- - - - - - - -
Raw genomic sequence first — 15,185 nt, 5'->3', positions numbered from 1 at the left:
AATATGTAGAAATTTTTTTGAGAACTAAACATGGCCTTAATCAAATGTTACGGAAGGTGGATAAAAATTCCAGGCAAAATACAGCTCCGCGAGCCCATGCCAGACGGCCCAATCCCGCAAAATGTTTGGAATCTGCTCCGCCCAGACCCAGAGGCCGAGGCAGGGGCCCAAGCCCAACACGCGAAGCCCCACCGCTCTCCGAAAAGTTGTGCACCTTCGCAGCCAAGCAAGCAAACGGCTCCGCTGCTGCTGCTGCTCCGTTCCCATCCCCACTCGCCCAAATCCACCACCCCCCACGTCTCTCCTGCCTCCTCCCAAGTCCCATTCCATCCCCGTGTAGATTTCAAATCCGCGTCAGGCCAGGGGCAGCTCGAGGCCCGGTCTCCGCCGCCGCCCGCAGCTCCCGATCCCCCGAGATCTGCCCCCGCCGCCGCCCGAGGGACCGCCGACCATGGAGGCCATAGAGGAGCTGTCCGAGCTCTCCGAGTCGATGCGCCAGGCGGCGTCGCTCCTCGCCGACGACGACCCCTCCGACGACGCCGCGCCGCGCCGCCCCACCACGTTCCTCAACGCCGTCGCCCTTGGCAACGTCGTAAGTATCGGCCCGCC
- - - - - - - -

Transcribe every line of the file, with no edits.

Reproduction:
Raw genomic sequence first — 15,185 nt, 5'->3', positions numbered from 1 at the left:
AATATGTAGAAATTTTTTTGAGAACTAAACATGGCCTTAATCAAATGTTACGGAAGGTGGATAAAAATTCCAGGCAAAATACAGCTCCGCGAGCCCATGCCAGACGGCCCAATCCCGCAAAATGTTTGGAATCTGCTCCGCCCAGACCCAGAGGCCGAGGCAGGGGCCCAAGCCCAACACGCGAAGCCCCACCGCTCTCCGAAAAGTTGTGCACCTTCGCAGCCAAGCAAGCAAACGGCTCCGCTGCTGCTGCTGCTCCGTTCCCATCCCCACTCGCCCAAATCCACCACCCCCCACGTCTCTCCTGCCTCCTCCCAAGTCCCATTCCATCCCCGTGTAGATTTCAAATCCGCGTCAGGCCAGGGGCAGCTCGAGGCCCGGTCTCCGCCGCCGCCCGCAGCTCCCGATCCCCCGAGATCTGCCCCCGCCGCCGCCCGAGGGACCGCCGACCATGGAGGCCATAGAGGAGCTGTCCGAGCTCTCCGAGTCGATGCGCCAGGCGGCGTCGCTCCTCGCCGACGACGACCCCTCCGACGACGCCGCGCCGCGCCGCCCCACCACGTTCCTCAACGCCGTCGCCCTTGGCAACGTCGTAAGTATCGGCCCGCC